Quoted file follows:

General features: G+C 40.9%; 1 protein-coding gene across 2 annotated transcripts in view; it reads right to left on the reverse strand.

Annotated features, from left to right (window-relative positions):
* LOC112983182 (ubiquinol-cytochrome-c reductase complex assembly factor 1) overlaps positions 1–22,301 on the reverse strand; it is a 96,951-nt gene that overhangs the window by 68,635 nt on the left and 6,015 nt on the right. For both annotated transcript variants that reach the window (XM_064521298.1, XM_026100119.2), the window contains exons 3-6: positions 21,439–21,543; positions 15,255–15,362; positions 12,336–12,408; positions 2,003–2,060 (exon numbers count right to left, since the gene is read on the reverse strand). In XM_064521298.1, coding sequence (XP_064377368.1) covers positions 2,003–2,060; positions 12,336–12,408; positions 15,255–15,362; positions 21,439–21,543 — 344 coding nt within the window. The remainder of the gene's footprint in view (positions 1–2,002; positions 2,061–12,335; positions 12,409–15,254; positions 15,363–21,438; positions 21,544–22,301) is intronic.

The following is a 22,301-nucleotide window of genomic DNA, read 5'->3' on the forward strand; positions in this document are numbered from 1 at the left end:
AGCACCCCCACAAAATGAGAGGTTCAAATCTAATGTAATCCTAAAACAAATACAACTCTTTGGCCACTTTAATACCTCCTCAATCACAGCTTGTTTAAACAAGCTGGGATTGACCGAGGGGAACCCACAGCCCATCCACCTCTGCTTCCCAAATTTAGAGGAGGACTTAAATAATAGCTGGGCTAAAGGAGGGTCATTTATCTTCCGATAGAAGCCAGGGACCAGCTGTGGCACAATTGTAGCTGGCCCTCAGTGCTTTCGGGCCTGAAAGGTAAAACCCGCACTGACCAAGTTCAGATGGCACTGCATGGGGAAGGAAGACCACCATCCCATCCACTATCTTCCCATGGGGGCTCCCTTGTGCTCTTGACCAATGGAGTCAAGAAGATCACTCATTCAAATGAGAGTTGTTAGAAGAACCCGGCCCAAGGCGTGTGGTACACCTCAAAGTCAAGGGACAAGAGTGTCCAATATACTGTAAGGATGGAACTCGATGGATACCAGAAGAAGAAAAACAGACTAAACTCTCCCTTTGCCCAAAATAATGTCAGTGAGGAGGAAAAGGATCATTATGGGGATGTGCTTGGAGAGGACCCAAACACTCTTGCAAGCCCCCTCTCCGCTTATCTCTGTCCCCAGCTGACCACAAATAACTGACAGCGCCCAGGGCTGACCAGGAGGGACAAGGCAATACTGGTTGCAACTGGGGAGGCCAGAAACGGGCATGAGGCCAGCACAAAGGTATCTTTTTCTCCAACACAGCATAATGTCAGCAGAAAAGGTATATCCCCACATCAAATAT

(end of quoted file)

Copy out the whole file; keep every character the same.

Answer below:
General features: G+C 40.9%; 1 protein-coding gene across 2 annotated transcripts in view; it reads right to left on the reverse strand.

Annotated features, from left to right (window-relative positions):
* LOC112983182 (ubiquinol-cytochrome-c reductase complex assembly factor 1) overlaps positions 1–22,301 on the reverse strand; it is a 96,951-nt gene that overhangs the window by 68,635 nt on the left and 6,015 nt on the right. For both annotated transcript variants that reach the window (XM_064521298.1, XM_026100119.2), the window contains exons 3-6: positions 21,439–21,543; positions 15,255–15,362; positions 12,336–12,408; positions 2,003–2,060 (exon numbers count right to left, since the gene is read on the reverse strand). In XM_064521298.1, coding sequence (XP_064377368.1) covers positions 2,003–2,060; positions 12,336–12,408; positions 15,255–15,362; positions 21,439–21,543 — 344 coding nt within the window. The remainder of the gene's footprint in view (positions 1–2,002; positions 2,061–12,335; positions 12,409–15,254; positions 15,363–21,438; positions 21,544–22,301) is intronic.

The following is a 22,301-nucleotide window of genomic DNA, read 5'->3' on the forward strand; positions in this document are numbered from 1 at the left end:
AGCACCCCCACAAAATGAGAGGTTCAAATCTAATGTAATCCTAAAACAAATACAACTCTTTGGCCACTTTAATACCTCCTCAATCACAGCTTGTTTAAACAAGCTGGGATTGACCGAGGGGAACCCACAGCCCATCCACCTCTGCTTCCCAAATTTAGAGGAGGACTTAAATAATAGCTGGGCTAAAGGAGGGTCATTTATCTTCCGATAGAAGCCAGGGACCAGCTGTGGCACAATTGTAGCTGGCCCTCAGTGCTTTCGGGCCTGAAAGGTAAAACCCGCACTGACCAAGTTCAGATGGCACTGCATGGGGAAGGAAGACCACCATCCCATCCACTATCTTCCCATGGGGGCTCCCTTGTGCTCTTGACCAATGGAGTCAAGAAGATCACTCATTCAAATGAGAGTTGTTAGAAGAACCCGGCCCAAGGCGTGTGGTACACCTCAAAGTCAAGGGACAAGAGTGTCCAATATACTGTAAGGATGGAACTCGATGGATACCAGAAGAAGAAAAACAGACTAAACTCTCCCTTTGCCCAAAATAATGTCAGTGAGGAGGAAAAGGATCATTATGGGGATGTGCTTGGAGAGGACCCAAACACTCTTGCAAGCCCCCTCTCCGCTTATCTCTGTCCCCAGCTGACCACAAATAACTGACAGCGCCCAGGGCTGACCAGGAGGGACAAGGCAATACTGGTTGCAACTGGGGAGGCCAGAAACGGGCATGAGGCCAGCACAAAGGTATCTTTTTCTCCAACACAGCATAATGTCAGCAGAAAAGGTATATCCCCACATCAAATAT